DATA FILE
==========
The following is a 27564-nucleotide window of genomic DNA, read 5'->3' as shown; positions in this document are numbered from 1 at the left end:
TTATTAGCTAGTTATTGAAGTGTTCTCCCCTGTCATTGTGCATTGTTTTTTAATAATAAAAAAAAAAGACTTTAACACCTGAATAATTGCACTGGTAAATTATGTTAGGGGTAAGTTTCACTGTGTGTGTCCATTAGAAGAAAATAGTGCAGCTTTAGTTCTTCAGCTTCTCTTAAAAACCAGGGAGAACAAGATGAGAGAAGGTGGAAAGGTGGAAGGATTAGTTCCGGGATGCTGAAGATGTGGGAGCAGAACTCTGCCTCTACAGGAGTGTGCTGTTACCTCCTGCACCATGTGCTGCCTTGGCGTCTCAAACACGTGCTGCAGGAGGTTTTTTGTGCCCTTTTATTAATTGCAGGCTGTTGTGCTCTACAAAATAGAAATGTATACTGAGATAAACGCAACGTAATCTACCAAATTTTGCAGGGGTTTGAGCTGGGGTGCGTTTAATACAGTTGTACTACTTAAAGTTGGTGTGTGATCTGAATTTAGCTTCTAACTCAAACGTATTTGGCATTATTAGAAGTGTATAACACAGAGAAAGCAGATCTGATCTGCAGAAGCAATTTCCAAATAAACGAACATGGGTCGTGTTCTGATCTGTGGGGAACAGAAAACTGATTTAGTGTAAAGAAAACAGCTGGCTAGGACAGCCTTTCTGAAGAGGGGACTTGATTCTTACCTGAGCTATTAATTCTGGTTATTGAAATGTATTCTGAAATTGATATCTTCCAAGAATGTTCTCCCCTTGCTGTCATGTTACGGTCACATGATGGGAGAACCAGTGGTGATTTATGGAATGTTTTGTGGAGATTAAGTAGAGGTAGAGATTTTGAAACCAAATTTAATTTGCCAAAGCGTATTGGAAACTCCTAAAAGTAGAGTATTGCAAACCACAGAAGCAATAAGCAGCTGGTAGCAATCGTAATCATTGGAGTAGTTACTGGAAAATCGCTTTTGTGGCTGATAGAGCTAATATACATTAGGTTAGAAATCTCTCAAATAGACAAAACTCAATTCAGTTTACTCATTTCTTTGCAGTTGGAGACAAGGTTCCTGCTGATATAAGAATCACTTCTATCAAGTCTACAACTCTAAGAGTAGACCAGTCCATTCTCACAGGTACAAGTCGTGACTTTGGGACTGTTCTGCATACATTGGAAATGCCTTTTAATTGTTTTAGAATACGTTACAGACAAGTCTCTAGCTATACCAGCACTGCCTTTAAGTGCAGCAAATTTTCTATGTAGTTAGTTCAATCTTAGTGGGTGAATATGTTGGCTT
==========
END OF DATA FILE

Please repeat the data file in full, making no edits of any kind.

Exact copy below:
The following is a 27564-nucleotide window of genomic DNA, read 5'->3' as shown; positions in this document are numbered from 1 at the left end:
TTATTAGCTAGTTATTGAAGTGTTCTCCCCTGTCATTGTGCATTGTTTTTTAATAATAAAAAAAAAAGACTTTAACACCTGAATAATTGCACTGGTAAATTATGTTAGGGGTAAGTTTCACTGTGTGTGTCCATTAGAAGAAAATAGTGCAGCTTTAGTTCTTCAGCTTCTCTTAAAAACCAGGGAGAACAAGATGAGAGAAGGTGGAAAGGTGGAAGGATTAGTTCCGGGATGCTGAAGATGTGGGAGCAGAACTCTGCCTCTACAGGAGTGTGCTGTTACCTCCTGCACCATGTGCTGCCTTGGCGTCTCAAACACGTGCTGCAGGAGGTTTTTTGTGCCCTTTTATTAATTGCAGGCTGTTGTGCTCTACAAAATAGAAATGTATACTGAGATAAACGCAACGTAATCTACCAAATTTTGCAGGGGTTTGAGCTGGGGTGCGTTTAATACAGTTGTACTACTTAAAGTTGGTGTGTGATCTGAATTTAGCTTCTAACTCAAACGTATTTGGCATTATTAGAAGTGTATAACACAGAGAAAGCAGATCTGATCTGCAGAAGCAATTTCCAAATAAACGAACATGGGTCGTGTTCTGATCTGTGGGGAACAGAAAACTGATTTAGTGTAAAGAAAACAGCTGGCTAGGACAGCCTTTCTGAAGAGGGGACTTGATTCTTACCTGAGCTATTAATTCTGGTTATTGAAATGTATTCTGAAATTGATATCTTCCAAGAATGTTCTCCCCTTGCTGTCATGTTACGGTCACATGATGGGAGAACCAGTGGTGATTTATGGAATGTTTTGTGGAGATTAAGTAGAGGTAGAGATTTTGAAACCAAATTTAATTTGCCAAAGCGTATTGGAAACTCCTAAAAGTAGAGTATTGCAAACCACAGAAGCAATAAGCAGCTGGTAGCAATCGTAATCATTGGAGTAGTTACTGGAAAATCGCTTTTGTGGCTGATAGAGCTAATATACATTAGGTTAGAAATCTCTCAAATAGACAAAACTCAATTCAGTTTACTCATTTCTTTGCAGTTGGAGACAAGGTTCCTGCTGATATAAGAATCACTTCTATCAAGTCTACAACTCTAAGAGTAGACCAGTCCATTCTCACAGGTACAAGTCGTGACTTTGGGACTGTTCTGCATACATTGGAAATGCCTTTTAATTGTTTTAGAATACGTTACAGACAAGTCTCTAGCTATACCAGCACTGCCTTTAAGTGCAGCAAATTTTCTATGTAGTTAGTTCAATCTTAGTGGGTGAATATGTTGGCTT